[Haskell-cafe] Type Directed Name Resolution

Richard O'Keefe ok at cs.otago.ac.nz
Thu Nov 11 17:52:54 EST 2010

On 12/11/2010, at 2:17 AM, Michael Snoyman wrote:
>> So why would you ever need to reuse the same field name in the same
>> module?
> data PetOwner
> data FurnitureOwner
> data Cat = Cat { owner :: PetOwner }
> data Chair = Chair { owner :: FurnitureOwner }
> Just the first thing that came to mind, this kind of thing comes up
> often enough to be an irritant. I'm not sure whether or not TDNR is a
> good solution to the problem, just pointing out a use case.

I'm afraid it's not a *convincing* use case.
It's not convincing because here "owner" *means different things*.

The genius of typeclasses was that it gave us a way to implement
functions differently for different types while still referring
all the implementations to a single interface, so that they should
all in _some_ sense mean the same thing.

If x owns a pet, then x is responsible for providing it with
food, water, shelter, and medical treatment, and can be gaoled
for failing to do so.

If y owns a chair, then y can sit on it, spray it with
mayonnaise, smash it to pieces, burn it to ashes, or do pretty
much anything y pleases.  There is no duty to provide a pet
chair with food, water, &c.

There was a German case a couple of years ago where a man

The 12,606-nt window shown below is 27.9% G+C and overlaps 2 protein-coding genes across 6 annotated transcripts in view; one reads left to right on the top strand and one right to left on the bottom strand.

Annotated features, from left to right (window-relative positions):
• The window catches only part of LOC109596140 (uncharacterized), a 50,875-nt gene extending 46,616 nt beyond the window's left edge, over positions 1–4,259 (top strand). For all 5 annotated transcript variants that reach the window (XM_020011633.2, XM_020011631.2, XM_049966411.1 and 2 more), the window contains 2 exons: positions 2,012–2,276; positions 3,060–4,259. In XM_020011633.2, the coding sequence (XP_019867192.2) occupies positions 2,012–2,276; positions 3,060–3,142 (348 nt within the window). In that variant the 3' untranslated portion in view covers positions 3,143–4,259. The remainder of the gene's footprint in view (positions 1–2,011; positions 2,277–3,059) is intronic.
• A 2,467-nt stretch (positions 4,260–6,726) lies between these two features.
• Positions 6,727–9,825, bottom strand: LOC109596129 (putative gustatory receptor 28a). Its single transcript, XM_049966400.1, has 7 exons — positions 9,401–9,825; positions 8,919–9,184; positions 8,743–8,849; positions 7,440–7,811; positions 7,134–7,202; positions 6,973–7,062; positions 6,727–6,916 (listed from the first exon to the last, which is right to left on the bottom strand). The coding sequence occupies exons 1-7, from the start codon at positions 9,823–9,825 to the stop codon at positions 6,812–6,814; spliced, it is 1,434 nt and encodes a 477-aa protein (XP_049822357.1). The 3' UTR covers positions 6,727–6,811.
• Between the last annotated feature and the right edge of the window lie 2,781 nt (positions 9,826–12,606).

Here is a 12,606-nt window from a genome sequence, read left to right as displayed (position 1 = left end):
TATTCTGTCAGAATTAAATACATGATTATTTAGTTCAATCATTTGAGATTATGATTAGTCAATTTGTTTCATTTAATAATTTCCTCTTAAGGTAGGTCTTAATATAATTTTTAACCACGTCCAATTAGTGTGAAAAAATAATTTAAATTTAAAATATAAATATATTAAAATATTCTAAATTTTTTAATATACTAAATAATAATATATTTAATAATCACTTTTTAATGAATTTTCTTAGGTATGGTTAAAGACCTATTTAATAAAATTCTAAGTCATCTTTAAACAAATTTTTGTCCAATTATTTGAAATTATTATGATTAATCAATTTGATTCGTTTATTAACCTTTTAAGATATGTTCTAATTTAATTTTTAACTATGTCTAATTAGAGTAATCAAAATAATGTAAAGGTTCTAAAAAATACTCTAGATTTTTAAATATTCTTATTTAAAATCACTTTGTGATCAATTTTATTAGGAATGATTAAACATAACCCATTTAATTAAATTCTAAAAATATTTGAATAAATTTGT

described a fantasy of his on the internet and asked for
a volunteer to help him carry it out in reality.  He got
one.  The other man came to his flat, they had sex, and
then the first man killed the other and ate him.

My take on this was that there were things you *can't*
consent to.  The colleague I discussed it with a couple
of days ago said "If I don't own my body, I own nothing"
and said that owning your own body had to mean having the
right to volunteer to killed and eaten.  He's such a nice
man, my colleague, and deeply skilled in logic.

Thinking about this, I came to the conclusion that when
he and I say "my body" we mean different things.
I mean INalienable possession, he means alienable possession.
It's like the difference between a dog's meat (food for the
dog from another animal, take it away and the dog is
hungry) and a dog's flesh (the dog's own matter, take it
away and there is no dog).

There's that rather silly piece in Plato's Republic where
he says "Both the community of property and the community
of families ... tend to make them more truly guardians;
they will not tear the city in pieces by differing about
"mine" and "not mine"; ... but all will be affected as far
as may be by the same pleasures and pains ..."
Since when can my hunger be the same as your hunger?
Since when can my bladder discomfort (I've been sitting at
this keyboard too long) be the same as yours?
Since when can your pleasure in eating onions be the same
as mine (I _hate_ onions, and even if I didn't, I wouldn't
want to eat the _same_ bits of onion you're eating).

Greek didn't distinguish between alienable and inalienable
possession.  If that kind of ambiguity can lead the most
famous philospher in history to write twaddle, what is
confusion in our function names going to do to Haskell

TDNR has the same attractiveness as a sugar coated laxative
tablet, and I expect the end product of both to be the same.

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